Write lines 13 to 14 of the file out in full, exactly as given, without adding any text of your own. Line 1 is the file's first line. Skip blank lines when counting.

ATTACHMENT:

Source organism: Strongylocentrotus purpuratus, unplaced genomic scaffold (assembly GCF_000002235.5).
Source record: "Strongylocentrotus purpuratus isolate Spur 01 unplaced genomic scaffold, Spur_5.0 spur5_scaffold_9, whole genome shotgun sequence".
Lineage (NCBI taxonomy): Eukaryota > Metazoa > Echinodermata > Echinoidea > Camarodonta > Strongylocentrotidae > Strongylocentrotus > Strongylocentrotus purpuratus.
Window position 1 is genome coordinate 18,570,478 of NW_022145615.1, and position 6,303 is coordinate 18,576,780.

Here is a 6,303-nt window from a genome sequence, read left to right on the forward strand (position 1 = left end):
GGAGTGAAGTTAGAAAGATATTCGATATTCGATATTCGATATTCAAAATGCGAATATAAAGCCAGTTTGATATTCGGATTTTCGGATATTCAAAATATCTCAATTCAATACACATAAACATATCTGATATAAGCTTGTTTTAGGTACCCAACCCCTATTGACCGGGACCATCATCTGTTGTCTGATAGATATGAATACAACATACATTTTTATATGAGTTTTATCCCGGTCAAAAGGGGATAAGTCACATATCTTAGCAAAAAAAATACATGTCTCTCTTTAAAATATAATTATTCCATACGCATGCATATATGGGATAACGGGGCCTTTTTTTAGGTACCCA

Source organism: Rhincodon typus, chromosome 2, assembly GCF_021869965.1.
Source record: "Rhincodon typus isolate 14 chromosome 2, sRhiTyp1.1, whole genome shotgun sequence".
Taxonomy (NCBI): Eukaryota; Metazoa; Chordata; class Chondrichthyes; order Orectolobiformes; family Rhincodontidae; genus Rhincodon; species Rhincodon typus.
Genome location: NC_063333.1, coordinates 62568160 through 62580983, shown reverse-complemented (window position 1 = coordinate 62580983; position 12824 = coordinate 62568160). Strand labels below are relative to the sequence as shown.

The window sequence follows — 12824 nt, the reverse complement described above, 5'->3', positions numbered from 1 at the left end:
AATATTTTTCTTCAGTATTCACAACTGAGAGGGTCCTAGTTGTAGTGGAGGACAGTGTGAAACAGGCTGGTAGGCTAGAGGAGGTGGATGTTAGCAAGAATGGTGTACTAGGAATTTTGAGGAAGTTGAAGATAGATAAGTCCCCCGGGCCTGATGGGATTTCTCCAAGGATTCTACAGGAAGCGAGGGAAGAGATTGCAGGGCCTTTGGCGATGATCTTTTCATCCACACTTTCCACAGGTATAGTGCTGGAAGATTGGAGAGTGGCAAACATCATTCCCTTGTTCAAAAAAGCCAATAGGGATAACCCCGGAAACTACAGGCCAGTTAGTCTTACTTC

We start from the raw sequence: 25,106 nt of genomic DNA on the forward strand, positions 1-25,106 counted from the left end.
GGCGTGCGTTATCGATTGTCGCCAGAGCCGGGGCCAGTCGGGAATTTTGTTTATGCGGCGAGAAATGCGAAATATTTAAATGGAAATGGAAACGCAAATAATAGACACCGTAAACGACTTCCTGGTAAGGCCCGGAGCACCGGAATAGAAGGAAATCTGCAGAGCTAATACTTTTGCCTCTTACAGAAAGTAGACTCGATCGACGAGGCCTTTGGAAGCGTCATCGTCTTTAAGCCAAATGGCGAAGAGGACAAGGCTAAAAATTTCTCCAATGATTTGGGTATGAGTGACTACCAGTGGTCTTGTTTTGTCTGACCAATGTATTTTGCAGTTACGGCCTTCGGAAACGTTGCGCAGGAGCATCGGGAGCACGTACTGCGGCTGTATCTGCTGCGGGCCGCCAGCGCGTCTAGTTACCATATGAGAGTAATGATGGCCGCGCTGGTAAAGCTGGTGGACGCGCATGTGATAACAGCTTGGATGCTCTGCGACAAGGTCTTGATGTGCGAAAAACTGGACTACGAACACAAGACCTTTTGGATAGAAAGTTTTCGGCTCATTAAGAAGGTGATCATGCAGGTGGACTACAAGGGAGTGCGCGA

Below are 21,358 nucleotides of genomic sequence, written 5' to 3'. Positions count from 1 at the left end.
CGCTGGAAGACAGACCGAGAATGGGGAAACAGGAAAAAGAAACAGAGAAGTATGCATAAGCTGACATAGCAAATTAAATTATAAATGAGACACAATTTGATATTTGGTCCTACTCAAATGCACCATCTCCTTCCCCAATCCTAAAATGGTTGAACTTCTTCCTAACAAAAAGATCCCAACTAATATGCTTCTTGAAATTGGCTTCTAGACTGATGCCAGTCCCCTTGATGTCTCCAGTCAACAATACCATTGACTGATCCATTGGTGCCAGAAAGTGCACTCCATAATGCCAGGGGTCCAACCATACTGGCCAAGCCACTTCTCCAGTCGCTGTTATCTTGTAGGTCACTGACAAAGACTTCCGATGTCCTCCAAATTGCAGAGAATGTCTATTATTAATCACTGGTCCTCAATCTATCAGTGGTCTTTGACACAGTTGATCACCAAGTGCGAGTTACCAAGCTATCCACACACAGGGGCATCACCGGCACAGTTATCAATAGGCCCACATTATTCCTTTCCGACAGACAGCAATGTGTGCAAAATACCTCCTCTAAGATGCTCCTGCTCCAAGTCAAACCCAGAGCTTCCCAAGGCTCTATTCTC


We start from the raw sequence: 25,106 nt of genomic DNA on the forward strand, positions 1-25,106 counted from the left end.
GGCGTGCGTTATCGATTGTCGCCAGAGCCGGGGCCAGTCGGGAATTTTGTTTATGCGGCGAGAAATGCGAAATATTTAAATGGAAATGGAAACGCAAATAATAGACACCGTAAACGACTTCCTGGTAAGGCCCGGAGCACCGGAATAGAAGGAAATCTGCAGAGCTAATACTTTTGCCTCTTACAGAAAGTAGACTCGATCGACGAGGCCTTTGGAAGCGTCATCGTCTTTAAGCCAAATGGCGAAGAGGACAAGGCTAAAAATTTCTCCAATGATTTGGGTATGAGTGACTACCAGTGGTCTTGTTTTGTCTGACCAATGTATTTTGCAGTTACGGCCTTCGGAAACGTTGCGCAGGAGCATCGGGAGCACGTACTGCGGCTGTATCTGCTGCGGGCCGCCAGCGCGTCTAGTTACCATATGAGAGTAATGATGGCCGCGCTGGTAAAGCTGGTGGACGCGCATGTGATAACAGCTTGGATGCTCTGCGACAAGGTCTTGATGTGCGAAAAACTGGACTACGAACACAAGACCTTTTGGATAGAAAGTTTTCGGCTCATTAAGAAGGTGATCATGCAGGTGGACTACAAGGGAGTGCGCGA